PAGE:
The bicycle industry is not known for its willingness to embrace an agreed standard for components. The plethora of bottom bracket types, for example, offers a window on the often-infuriating lack of commonality, as manufacturers seek to promote their own solutions. Jones does not underestimate the scale of the challenge.

“The lack of standards has the potential to create a number of issues in 2019. What we’ve worked through will get us on the front foot, but it’s highly unlikely that neutral service vehicles will be able to provide a 100 per cent solution to all riders in real time,” he explains.

“If we look five years down the line, disc brakes may be the preferred braking system for all elite teams, but we’re in a transitional period, and while we’re in that period, and while the industry resolves any outstanding issues, we need to think about how we cover the various permutations as a neutral service provider, given that the vehicles can only carry so much equipment, much like our own field-based service engineers.”

Neutral service mechanic inside support vehicle with bicycle spares in the back

Embracing change

The importance of maintaining the high standard with which Neutral Service powered by Brother UK has become synonymous cannot be overstated.

The reputation of Brother UK is now closely aligned with the smartly painted cars emblazoned with the company’s ‘At Your Side’ strap line; vehicles which act as a metaphor for the service standards the company offers to commercial businesses deploying their print technology.

Jones is also keenly aware of the significance of the disc brake question for UK cycle sport’s leading squads for men and women. For a professional cycling team, sporting and commercial success are also closely aligned.

“Our primary responsibility is to the UCI Continental teams in the men’s peloton and to the Elite teams in the women’s peloton. There’s a lot at stake for those teams individually, with results often linked to sponsorship contracts. The stakes are high and our ability to provide mission critical service is paramount,” he explains.

“Additionally, the men’s teams will also fight for Tour of Britain qualification. Last year, points won and lost in races throughout the season proved critical, with so many closely-matched UCI teams. That might not be the case this year, but points will still be of vital importance, so every technical intervention matters - seconds matter.”

Technical support will be an issue on the mind of each team’s sports director, even if the fight for points might not be so severe in 2019 as it was last year.

“None of the directors would welcome the prospect of a stranded rider, and each team may be asked to provide its own equipment to Neutral Service powered by Brother UK, subject to space in the vehicles, if that equipment falls outside of the specification supported by our crews.”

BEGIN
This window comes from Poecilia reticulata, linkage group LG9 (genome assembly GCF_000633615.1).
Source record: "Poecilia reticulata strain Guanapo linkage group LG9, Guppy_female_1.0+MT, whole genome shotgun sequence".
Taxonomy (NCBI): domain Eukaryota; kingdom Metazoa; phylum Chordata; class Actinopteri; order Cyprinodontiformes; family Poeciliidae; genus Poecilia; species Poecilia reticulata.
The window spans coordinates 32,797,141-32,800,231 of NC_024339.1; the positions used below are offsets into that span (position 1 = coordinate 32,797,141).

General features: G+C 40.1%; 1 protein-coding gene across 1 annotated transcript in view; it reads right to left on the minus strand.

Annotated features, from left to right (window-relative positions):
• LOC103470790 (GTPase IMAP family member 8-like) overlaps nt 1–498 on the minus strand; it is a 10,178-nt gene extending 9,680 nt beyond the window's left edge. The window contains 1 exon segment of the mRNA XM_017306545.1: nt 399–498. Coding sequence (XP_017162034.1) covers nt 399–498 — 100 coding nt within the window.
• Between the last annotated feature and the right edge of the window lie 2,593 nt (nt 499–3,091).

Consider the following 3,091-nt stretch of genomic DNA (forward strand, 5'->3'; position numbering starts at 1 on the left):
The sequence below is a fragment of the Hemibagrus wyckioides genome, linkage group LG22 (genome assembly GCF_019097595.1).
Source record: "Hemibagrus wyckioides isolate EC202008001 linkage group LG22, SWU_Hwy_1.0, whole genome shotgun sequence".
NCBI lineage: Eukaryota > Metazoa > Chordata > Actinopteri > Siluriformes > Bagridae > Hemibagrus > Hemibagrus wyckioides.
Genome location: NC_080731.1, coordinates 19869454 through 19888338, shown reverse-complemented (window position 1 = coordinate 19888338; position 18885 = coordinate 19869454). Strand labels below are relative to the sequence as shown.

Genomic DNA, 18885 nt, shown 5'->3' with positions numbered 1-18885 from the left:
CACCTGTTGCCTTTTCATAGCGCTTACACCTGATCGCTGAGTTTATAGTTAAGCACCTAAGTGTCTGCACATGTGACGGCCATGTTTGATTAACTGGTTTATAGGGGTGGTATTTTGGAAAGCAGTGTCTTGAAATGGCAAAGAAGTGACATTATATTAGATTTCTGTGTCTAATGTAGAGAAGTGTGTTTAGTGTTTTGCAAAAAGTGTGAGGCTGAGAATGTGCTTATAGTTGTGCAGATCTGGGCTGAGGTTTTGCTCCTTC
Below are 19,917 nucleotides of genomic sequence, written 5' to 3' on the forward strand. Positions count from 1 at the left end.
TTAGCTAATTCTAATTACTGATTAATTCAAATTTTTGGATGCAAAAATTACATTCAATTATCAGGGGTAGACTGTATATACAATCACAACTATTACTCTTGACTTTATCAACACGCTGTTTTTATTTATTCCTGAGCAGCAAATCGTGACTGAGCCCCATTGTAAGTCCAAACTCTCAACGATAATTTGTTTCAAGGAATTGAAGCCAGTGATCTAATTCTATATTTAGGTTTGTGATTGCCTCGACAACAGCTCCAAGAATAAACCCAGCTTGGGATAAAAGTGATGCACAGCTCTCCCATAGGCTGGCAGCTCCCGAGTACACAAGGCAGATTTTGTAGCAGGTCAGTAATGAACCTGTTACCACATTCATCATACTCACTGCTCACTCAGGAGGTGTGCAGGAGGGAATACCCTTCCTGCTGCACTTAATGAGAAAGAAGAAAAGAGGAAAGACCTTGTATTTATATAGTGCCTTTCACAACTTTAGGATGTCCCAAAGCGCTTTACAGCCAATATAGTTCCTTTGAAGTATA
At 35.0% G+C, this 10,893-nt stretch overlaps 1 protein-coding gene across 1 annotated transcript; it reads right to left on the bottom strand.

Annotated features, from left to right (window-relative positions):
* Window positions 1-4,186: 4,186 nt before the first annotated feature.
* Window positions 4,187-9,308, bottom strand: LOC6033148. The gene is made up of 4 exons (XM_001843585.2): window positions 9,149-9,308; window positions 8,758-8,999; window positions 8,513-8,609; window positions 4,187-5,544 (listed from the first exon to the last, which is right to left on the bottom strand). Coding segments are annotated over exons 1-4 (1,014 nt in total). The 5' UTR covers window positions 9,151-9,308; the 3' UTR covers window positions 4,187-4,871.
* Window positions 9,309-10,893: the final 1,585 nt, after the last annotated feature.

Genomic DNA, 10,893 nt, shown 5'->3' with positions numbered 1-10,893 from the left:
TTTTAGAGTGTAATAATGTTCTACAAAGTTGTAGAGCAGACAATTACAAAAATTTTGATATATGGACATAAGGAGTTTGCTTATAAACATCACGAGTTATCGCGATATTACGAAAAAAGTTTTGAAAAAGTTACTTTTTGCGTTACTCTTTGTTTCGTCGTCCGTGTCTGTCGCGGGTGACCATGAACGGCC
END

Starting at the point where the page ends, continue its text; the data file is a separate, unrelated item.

A selection of wheelsets, including those fitted with bolt-thru axles and a 140mm/160mm rotor configuration, will be held on board to service those squads and individuals competing without the same commercial pressure as the better-funded teams, Jones continues. In all other cases, the Brother UK neutral service crews could offer a spare bike.

Cyclist holding bike at roadside waiting for oncoming neutral race support vehicles

Two wheels good

It’s a measure of how broadly Jones is thinking that this season may see the introduction to the race convoy of a Brother UK neutral service motorbike.

The concept was inspired by the huge volume of service demanded last year at the Rutland-Melton CiCLE Classic, a UCI 2.1 race, famous for its gravel sections. Punctures are inevitable and the speed of the response from Neutral Service powered by Brother UK can have a critical effect on the outcome of the race.

The narrow lanes that are the CiCLE Classic’s signature are not easy for cars to navigate. Once a neutral service crew has serviced a stricken rider, the driver’s next task is to overtake the scores of team cars who passed during the wheel change, before resuming his place in the convoy. This can be difficult and dangerous.

“The very narrow roads at the CiCLE Classic mean that a team can be stuck at the back of the convoy, with a rider who has punctured stranded far up the road. At this year’s race, we serviced 30 punctures,” Jones says. “It’s probably only once a year that we reach that figure, but it got us thinking about the potential of a motorbike.”

A moto, as two-wheeled vehicles are known in the peloton, is an infrequent sight at European races, but not unprecedented.